To assess the understanding of the concept of PRF and its risks and benefits, the parents were requested to defend their decision by showing reason(s) for the same. Parents were also allowed to cite multiple reasons if needed. Of the participants who accepted the treatment, 30.26% pointed to “autologous graft compared to dental material” and another 30.26% cited “success rate shown by PRF;” “cooperative child” (15.13%) and “no risk of allergy/ingestion of dental material” (14.47%) were among the other reasons shown along with “others” like “whatever the dentist believes will be in the best interest of the child” (9.87%). “Fear of parent” was the reason shown by 25% of the parents who did not accept pulp therapy using PRF. Other causes cited were “risk of trauma during phlebotomy” (19.79%), “age of child” (17.71%), “uncooperative child” (13.54%), “lack of consent from mother/father” (13.54%), “other” factors such as “never heard of PRF before”/”baby tooth will fall off”/”no need to use blood for dental treatment” (6.25%) and “risk of infection during procedure” (4.17%).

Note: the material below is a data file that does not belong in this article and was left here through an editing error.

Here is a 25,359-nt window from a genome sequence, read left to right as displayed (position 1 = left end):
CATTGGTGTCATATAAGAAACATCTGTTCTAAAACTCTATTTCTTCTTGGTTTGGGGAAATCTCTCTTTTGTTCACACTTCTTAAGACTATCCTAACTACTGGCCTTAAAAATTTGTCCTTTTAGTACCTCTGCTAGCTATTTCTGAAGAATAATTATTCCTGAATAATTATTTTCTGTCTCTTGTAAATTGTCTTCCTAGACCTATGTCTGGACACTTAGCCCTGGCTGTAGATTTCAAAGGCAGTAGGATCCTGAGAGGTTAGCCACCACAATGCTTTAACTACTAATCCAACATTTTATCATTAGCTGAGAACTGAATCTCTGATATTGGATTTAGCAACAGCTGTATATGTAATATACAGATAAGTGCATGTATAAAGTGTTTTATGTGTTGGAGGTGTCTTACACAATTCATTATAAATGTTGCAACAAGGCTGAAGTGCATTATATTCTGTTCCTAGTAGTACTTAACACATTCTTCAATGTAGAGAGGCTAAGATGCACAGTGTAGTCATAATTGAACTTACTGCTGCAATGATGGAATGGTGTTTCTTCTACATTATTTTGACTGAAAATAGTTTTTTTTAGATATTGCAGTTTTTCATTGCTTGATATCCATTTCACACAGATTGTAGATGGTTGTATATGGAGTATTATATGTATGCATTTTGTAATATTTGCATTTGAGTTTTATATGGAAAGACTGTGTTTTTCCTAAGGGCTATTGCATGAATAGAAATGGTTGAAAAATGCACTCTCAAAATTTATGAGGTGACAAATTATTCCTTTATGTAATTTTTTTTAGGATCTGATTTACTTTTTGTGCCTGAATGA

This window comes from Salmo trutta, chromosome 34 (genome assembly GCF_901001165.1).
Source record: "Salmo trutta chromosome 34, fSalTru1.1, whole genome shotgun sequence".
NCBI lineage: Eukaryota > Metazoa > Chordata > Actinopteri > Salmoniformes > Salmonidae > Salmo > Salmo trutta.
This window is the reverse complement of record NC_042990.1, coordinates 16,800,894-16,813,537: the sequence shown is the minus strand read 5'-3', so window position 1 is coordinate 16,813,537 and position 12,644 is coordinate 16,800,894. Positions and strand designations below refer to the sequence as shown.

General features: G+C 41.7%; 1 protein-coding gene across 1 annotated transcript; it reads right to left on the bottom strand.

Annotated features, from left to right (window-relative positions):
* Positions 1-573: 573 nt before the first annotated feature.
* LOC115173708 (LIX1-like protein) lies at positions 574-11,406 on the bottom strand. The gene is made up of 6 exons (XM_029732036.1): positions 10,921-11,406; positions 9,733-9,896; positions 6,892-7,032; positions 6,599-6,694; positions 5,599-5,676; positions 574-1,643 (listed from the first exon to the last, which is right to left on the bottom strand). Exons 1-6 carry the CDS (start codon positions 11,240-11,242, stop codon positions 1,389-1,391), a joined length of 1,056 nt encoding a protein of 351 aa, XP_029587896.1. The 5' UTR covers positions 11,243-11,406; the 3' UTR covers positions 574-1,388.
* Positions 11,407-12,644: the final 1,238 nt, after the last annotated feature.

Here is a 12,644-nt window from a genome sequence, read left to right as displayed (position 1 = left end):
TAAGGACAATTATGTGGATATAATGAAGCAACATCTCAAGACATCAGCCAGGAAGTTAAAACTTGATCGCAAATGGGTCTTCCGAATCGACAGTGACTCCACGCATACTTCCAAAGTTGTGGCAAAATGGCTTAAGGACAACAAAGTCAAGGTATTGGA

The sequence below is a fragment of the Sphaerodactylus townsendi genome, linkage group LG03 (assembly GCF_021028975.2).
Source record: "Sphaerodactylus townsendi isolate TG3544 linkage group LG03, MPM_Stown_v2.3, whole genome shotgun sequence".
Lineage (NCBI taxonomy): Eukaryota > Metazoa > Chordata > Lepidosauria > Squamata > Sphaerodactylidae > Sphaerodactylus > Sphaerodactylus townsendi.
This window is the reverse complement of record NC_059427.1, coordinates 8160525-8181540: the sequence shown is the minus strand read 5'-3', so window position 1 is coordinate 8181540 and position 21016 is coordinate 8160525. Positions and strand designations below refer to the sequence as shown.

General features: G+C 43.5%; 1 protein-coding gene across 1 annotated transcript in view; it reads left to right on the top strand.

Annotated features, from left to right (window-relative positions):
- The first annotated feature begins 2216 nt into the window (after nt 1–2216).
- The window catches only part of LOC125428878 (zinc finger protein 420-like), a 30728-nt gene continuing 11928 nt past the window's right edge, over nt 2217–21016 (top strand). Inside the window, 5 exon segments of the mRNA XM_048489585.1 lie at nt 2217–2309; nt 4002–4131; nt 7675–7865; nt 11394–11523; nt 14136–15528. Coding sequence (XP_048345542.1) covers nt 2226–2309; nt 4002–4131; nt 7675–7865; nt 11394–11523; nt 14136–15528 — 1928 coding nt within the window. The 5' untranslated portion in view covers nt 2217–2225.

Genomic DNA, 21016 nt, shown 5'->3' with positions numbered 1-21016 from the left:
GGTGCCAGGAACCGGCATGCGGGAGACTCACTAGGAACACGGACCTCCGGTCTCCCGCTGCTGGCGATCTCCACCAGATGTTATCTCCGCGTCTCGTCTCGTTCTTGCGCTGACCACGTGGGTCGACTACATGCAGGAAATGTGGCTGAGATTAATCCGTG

It may be inferred upon that majority of the participants who consented for carrying out the procedure in their child did understand the concept revolving PRF, i.e., its autologous nature and the benefits arising from the same. Parents were also able to assess their child's level of cooperation based on the age and cognitive development before providing consent for an invasive therapy. The use of pamphlet demonstration provided the parents with thorough knowledge about PRF, while video demonstration helped them to visualize the entire setting and decide for themselves if their child will be able to cope with it. It is of great value and support if the parent would wish to guide the child through the treatment without overreassurance or being a silent spectator. Authoritative and nonanxious parents would probably be the ideal ones in this regard. More studies with larger sample aiming to assess the relation of sociodemographic and psychological factors on the acceptance of invasive dental treatment by parents should be carried out to confirm the results found in this investigation.